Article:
University of Dayton Research Institute (UDRI) – #1 among Catholic universities for sponsored engineering R&D and #9 in the nation for sponsored research among private research universities without medical schools. UDRI employs more than 550 full-time researchers. Established as the research arm of the University of Dayton in 1956, UDRI broke the $1 billion mark in sponsored research at the end of 2003.

The Center for Operator Performance – a diverse group of industry, vendor, and academia representatives addressing human capabilities and limitations with research, collaboration, and human factors engineering. Meeting twice annually, once per year at Wright State University, members include Chevron, Citgo and Emerson Process Management.

Sinclair College - Sinclair received its 59th award (including grants and subawards) from the National Science Foundation (NSF) in 2017. The NSF has awarded Sinclair more grants and subgrants than any other community college in the United States.

Multiple federal research laboratories call the Dayton Region home. The new technology these laboratories generate is critical to the economic and military security of our country and key to the nation’s economic strength. This exceptional atmosphere of inspiration, along with the billions of dollars of contracts to support what we do, continue to bring new companies to the region each year.

Research labs include:

  • Headquarters of the U.S Air Force Research Laboratory (AFRL), and five of its directorates. There are more than 10,000 employees within AFRL. Of those, 6,272 are engineers or scientists, and more than 80% have a Master’s Degree or Ph.D. Directorates include:
    • The Aerospace Systems Directorate brings together world-class facilities, including a fuels research facility, structural testing labs, compressor research facility, rocket testing facilities, supersonic and subsonic wind tunnels, flight simulation lab, and many other cutting-edge research labs. Among the technologies in development in the Aerospace Systems Directorate are scramjet engines, alternative fuels, unmanned vehicles, hypersonic vehicles, collision avoidance and aircraft energy optimization.
    • The Materials and Manufacturing Directorate focuses on materials, processes, and manufacturing technologies. Current research activities focus on thermal protection materials, metallic and nonmetallic structural materials, nondestructive inspection methods, materials used in aerospace propulsion systems, and electromagnetic and electronic materials.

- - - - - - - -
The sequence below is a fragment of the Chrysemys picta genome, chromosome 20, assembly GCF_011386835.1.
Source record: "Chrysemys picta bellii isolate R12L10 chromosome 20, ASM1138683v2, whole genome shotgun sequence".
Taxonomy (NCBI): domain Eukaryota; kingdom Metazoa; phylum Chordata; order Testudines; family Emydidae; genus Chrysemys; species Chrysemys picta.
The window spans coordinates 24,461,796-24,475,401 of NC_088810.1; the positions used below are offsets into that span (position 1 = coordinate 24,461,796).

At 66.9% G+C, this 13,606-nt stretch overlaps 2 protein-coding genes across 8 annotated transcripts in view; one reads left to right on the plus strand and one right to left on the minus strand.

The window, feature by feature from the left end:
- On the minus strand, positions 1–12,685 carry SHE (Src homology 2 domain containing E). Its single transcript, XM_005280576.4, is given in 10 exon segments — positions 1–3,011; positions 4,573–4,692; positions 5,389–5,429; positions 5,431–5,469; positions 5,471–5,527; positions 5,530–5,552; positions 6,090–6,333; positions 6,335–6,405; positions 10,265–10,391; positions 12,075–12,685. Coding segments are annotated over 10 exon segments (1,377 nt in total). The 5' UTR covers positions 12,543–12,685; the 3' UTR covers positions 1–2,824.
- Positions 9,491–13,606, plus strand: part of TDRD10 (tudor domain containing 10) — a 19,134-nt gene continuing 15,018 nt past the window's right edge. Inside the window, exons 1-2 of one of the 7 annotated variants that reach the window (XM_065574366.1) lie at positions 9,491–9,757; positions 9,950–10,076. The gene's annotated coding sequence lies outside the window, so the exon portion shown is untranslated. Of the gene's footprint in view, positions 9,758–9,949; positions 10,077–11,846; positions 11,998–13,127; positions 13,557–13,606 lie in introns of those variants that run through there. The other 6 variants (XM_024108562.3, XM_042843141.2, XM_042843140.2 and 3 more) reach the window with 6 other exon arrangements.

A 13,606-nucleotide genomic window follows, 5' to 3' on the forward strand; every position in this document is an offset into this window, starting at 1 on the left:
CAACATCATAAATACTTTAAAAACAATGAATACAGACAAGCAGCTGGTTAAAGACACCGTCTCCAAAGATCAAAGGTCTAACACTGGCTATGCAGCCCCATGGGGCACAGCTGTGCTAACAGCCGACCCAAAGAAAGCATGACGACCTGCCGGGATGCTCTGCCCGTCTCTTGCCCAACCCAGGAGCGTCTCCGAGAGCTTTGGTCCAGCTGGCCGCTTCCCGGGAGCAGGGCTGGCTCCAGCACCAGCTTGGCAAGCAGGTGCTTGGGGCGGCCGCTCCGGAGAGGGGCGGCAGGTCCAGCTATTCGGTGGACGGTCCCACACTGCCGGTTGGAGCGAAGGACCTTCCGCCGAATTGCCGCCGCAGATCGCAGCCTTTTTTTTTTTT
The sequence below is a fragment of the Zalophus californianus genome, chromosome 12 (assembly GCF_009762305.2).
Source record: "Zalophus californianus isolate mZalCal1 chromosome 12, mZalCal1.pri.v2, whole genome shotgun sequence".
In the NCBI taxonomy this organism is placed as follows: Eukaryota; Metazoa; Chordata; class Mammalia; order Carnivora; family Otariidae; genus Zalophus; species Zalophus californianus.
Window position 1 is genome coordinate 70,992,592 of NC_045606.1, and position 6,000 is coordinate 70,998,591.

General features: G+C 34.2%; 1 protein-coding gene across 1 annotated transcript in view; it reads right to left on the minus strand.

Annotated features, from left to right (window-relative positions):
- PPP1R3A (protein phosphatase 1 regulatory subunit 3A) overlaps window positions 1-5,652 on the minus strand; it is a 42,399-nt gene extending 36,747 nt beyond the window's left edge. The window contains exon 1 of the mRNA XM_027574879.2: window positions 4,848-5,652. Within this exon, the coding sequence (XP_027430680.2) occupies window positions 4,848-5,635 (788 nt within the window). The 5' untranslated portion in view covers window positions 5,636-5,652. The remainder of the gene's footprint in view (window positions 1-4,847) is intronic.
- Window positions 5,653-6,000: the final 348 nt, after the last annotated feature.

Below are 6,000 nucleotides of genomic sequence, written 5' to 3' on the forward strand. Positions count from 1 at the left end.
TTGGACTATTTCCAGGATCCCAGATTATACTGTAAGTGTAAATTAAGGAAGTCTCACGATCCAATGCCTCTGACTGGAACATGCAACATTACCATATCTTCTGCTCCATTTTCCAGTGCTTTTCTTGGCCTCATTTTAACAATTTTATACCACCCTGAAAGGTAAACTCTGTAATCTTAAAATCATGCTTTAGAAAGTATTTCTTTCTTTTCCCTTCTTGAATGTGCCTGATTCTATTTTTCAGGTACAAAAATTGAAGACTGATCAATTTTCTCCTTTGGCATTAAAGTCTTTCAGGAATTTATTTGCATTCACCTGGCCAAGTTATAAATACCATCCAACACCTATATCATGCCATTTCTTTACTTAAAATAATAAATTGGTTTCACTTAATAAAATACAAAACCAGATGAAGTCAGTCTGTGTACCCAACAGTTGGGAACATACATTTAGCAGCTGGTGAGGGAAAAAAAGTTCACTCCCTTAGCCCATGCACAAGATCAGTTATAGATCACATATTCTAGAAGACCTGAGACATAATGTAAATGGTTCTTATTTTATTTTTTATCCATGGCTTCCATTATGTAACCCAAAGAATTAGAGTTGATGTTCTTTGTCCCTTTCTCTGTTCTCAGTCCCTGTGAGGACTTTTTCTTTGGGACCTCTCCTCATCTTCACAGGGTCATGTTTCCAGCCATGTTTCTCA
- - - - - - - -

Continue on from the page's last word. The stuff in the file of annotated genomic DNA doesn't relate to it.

• The Sensors Directorate focuses on sensors for air and space reconnaissance, surveillance, precision engagement, and electronic warfare applications. Its specific areas of interest include radio frequency sensors and countermeasures, electro-optical sensors and countermeasures, and automatic target recognition and sensor fusion.
    • The 711th Human Performance Wing, headquartered at WPAFB, is a unique combination of three units: the Airman Systems Directorate, the US Air Force School of Aerospace Medicine (USAFSAM) and the Human Systems Integration Directorate. The synergies of combining the ideas, resources and technologies of these units position the 711 HPW as a world leader in the study and advancement of human performance and augmentation.
  • The University of Dayton and Wright State University are both home to robust research institutes known for their partnerships with the Air Force, and many others.

The Ohio Federal Research Network (OFRN), jointly lead by the Wright State Applied Research Corporation, was created to leverage the strength of Ohio’s world-class public and private research universities, industry, and its uniquely valuable federal labs, to continue to strengthen the state’s economy for the 21st century.

Under OFRN, the research talent employed by these institutions and their collaborating universities, all carefully configured around areas of technical excellence in partnership with Ohio industry, has allowed the region to develop world-class technical talent.

The technologies, developed through state-funded projects, also prime the pump for innovative new public-private partnerships by providing abundant opportunities for follow-on commercialization collaborations with, and investments from, the private sector, especially small and medium-sized companies.

Projects could create new and improved products attracting $350 million in new add-on investments throughout the state during the next five years.

If you’re looking for new partners for collaborations, new ways to leverage research funds, and a welcoming ecosystem ready to help you innovate, come join us. It’s easy to plug in.

University of Dayton Research Institute (UDRI) – #1 among Catholic universities for sponsored engineering R&D and #9 in the nation for sponsored research among private research universities without medical schools. UDRI employs more than 550 full-time researchers. Established as the research arm of the University of Dayton in 1956, UDRI broke the $1 billion mark in sponsored research at the end of 2003.

The Center for Operator Performance – a diverse group of industry, vendor, and academia representatives addressing human capabilities and limitations with research, collaboration, and human factors engineering. Meeting twice annually, once per year at Wright State University, members include Chevron, Citgo and Emerson Process Management.

Sinclair College - Sinclair received its 59th award (including grants and subawards) from the National Science Foundation (NSF) in 2017. The NSF has awarded Sinclair more grants and subgrants than any other community college in the United States.